Development and Validation of a Long-Term Incident Heart Failure Risk Model

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Abstract

BACKGROUND: Average lifetime risk for heart failure (HF) is high but differs significantly across and within sex-race groups. No models for estimating long-term risk for HF exist, which would allow for earlier identification and interventions in high-risk subsets. The authors aim to derive 30-year HF risk equations. METHODS: Adults between the ages of 20 to 59 years and free of cardiovascular disease at baseline from 5 population-based cohorts were included. Among 24 838 participants (55% women, 25% Black based on self-report), follow-up consisted of 599 551 person-years. Sex- and race-specific 30-year HF risk equations were derived and validated accounting for competing risk of non-HF death. HF was based on a clinical diagnosis. Model discrimination and calibration were assessed using 10-fold cross-validation. Finally, the model was applied to varying risk factor patterns for systematic examination. RESULTS: The rate of incident HF was 4.0 per 1000 person-years. Harrell C statistics were 0.82 (0.80-0.83) and 0.84 (0.82-0.85) in White and Black men and 0.84 (0.82-0.85) and 0.85 (0.83-0.87) in White and Black women, respectively. Hosmer-Lemeshow calibration was acceptable, with χ2 <30 in all subgroups. Risk estimation varied across sex-race groups: For example, in an average 40-year-old nonsmoker with an untreated systolic blood pressure of 140 mm Hg and body mass index of 30 kg/m2, risk was estimated to be 22.8% in a Black man, 13.7% in a White man, 13.0% in a Black woman, and 12.1% in a White woman. CONCLUSIONS: Sex- and race-specific equations for prediction of long-term risk of HF demonstrated high discrimination and adequate calibration.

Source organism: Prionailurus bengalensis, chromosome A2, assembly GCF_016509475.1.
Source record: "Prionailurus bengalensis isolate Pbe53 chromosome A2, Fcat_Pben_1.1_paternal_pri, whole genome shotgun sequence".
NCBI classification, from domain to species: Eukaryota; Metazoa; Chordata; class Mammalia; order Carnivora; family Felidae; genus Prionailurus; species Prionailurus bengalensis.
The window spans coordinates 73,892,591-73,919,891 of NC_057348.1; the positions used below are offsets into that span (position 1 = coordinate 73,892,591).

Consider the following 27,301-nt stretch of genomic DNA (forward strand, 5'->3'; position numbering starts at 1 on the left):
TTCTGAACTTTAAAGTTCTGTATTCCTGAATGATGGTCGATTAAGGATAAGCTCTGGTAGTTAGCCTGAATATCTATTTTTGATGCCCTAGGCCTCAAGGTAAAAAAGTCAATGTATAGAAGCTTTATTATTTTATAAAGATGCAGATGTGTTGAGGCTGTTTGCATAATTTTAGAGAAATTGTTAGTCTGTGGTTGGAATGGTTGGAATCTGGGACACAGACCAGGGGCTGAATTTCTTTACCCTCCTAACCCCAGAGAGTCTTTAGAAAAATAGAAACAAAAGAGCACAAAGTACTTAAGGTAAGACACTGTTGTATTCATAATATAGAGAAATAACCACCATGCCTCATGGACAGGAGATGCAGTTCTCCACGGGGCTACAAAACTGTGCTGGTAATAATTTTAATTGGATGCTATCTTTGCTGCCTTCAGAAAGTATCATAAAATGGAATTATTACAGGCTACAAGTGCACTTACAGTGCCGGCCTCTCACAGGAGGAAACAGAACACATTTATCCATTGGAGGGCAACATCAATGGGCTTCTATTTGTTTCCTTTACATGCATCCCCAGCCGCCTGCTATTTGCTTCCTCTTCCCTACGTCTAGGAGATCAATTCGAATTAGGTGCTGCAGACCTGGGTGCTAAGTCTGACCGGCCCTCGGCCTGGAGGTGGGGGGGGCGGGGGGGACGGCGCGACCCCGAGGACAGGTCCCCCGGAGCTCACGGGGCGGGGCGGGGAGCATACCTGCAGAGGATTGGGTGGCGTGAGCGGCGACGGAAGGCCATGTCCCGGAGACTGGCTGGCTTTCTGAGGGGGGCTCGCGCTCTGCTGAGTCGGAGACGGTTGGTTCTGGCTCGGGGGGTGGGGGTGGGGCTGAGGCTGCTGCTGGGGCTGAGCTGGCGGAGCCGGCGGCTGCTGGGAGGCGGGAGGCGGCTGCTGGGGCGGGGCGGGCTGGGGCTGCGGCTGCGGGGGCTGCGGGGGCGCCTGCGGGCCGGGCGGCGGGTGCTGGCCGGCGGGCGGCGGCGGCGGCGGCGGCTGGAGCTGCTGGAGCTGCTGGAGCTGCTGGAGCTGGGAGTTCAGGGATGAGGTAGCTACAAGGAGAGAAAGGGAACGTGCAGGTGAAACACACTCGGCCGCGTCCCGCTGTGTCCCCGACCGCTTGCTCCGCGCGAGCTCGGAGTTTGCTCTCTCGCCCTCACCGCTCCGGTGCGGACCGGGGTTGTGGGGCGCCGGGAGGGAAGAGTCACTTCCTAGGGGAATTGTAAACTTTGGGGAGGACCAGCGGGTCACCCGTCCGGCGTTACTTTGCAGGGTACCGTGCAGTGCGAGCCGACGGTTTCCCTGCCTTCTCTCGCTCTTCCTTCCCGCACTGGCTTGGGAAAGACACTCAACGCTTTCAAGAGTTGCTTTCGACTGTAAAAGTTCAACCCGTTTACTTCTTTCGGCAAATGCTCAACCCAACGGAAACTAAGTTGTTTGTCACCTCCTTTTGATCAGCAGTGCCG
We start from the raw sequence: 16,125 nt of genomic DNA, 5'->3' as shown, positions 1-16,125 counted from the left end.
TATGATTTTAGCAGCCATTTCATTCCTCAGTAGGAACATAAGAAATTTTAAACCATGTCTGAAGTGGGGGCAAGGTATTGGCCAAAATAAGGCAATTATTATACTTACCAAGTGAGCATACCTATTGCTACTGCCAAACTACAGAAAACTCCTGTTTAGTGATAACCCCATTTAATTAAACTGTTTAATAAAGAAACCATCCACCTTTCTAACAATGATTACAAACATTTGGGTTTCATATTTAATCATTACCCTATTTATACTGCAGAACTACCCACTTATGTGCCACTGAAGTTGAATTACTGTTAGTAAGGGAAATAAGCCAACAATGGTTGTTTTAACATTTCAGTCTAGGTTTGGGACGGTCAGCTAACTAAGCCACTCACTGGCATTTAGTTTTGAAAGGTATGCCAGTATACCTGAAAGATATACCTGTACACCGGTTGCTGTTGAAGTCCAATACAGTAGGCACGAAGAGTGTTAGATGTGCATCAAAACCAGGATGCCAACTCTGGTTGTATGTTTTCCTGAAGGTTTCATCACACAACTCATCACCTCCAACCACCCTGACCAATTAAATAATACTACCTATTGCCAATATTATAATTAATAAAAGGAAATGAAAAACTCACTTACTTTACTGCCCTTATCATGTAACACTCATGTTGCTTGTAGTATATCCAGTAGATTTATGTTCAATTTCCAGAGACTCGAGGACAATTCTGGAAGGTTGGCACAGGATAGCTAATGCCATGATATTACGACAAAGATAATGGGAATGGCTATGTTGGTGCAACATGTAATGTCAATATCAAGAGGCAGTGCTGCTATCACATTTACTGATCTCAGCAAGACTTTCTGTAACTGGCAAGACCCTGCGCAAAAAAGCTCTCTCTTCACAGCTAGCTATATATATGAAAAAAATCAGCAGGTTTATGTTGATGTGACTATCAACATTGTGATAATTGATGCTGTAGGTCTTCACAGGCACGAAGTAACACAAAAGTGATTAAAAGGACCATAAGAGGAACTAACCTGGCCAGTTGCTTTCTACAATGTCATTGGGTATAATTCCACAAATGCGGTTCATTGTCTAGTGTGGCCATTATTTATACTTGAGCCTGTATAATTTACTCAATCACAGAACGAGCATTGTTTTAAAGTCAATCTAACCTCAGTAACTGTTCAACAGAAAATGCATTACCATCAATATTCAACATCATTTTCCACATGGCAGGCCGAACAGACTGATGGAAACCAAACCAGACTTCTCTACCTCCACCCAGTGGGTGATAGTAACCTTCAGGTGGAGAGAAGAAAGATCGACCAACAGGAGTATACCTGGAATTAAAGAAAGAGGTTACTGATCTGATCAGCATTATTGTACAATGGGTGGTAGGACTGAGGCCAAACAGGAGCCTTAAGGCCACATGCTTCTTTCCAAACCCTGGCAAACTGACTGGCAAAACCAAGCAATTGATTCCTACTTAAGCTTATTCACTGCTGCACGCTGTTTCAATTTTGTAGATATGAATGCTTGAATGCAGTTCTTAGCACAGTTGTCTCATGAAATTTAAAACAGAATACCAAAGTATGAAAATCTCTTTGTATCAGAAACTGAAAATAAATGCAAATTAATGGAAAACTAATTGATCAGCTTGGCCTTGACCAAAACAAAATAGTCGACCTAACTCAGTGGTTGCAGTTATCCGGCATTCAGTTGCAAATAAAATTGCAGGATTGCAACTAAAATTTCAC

Original languageEnglish (US)
Pages (from-to)200-209
Number of pages10
JournalCirculation research
Volume130
Issue number2
DOIs
StatePublished - Jan 21 2022

Keywords

  • Adult
  • Female
  • Humans
  • Male
  • Young adult

ASJC Scopus subject areas

  • Physiology
  • Cardiology and Cardiovascular Medicine

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